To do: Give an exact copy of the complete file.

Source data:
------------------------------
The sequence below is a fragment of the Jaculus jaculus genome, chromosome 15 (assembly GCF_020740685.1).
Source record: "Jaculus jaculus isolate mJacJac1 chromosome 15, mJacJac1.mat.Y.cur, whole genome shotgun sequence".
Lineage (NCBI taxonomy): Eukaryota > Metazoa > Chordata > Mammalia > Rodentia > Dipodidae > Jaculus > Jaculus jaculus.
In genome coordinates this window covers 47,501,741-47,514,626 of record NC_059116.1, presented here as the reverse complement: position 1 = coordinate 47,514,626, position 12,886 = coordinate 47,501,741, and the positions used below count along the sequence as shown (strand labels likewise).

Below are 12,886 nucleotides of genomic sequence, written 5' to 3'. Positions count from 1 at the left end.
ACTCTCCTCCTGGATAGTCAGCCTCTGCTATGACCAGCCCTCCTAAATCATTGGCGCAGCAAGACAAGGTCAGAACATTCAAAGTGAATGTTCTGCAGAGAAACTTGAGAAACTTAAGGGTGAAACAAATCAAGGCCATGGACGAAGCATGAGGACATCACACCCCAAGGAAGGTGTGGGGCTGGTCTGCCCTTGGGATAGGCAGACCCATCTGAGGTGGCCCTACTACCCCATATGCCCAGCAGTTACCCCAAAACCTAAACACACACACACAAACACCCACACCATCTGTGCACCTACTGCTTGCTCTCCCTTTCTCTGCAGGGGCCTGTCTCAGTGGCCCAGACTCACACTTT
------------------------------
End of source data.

The sequence below is a fragment of the Jaculus jaculus genome, chromosome 15 (assembly GCF_020740685.1).
Source record: "Jaculus jaculus isolate mJacJac1 chromosome 15, mJacJac1.mat.Y.cur, whole genome shotgun sequence".
Lineage (NCBI taxonomy): Eukaryota > Metazoa > Chordata > Mammalia > Rodentia > Dipodidae > Jaculus > Jaculus jaculus.
In genome coordinates this window covers 47,501,741-47,514,626 of record NC_059116.1, presented here as the reverse complement: position 1 = coordinate 47,514,626, position 12,886 = coordinate 47,501,741, and the positions used below count along the sequence as shown (strand labels likewise).

Below are 12,886 nucleotides of genomic sequence, written 5' to 3'. Positions count from 1 at the left end.
ACTCTCCTCCTGGATAGTCAGCCTCTGCTATGACCAGCCCTCCTAAATCATTGGCGCAGCAAGACAAGGTCAGAACATTCAAAGTGAATGTTCTGCAGAGAAACTTGAGAAACTTAAGGGTGAAACAAATCAAGGCCATGGACGAAGCATGAGGACATCACACCCCAAGGAAGGTGTGGGGCTGGTCTGCCCTTGGGATAGGCAGACCCATCTGAGGTGGCCCTACTACCCCATATGCCCAGCAGTTACCCCAAAACCTAAACACACACACACAAACACCCACACCATCTGTGCACCTACTGCTTGCTCTCCCTTTCTCTGCAGGGGCCTGTCTCAGTGGCCCAGACTCACACTTT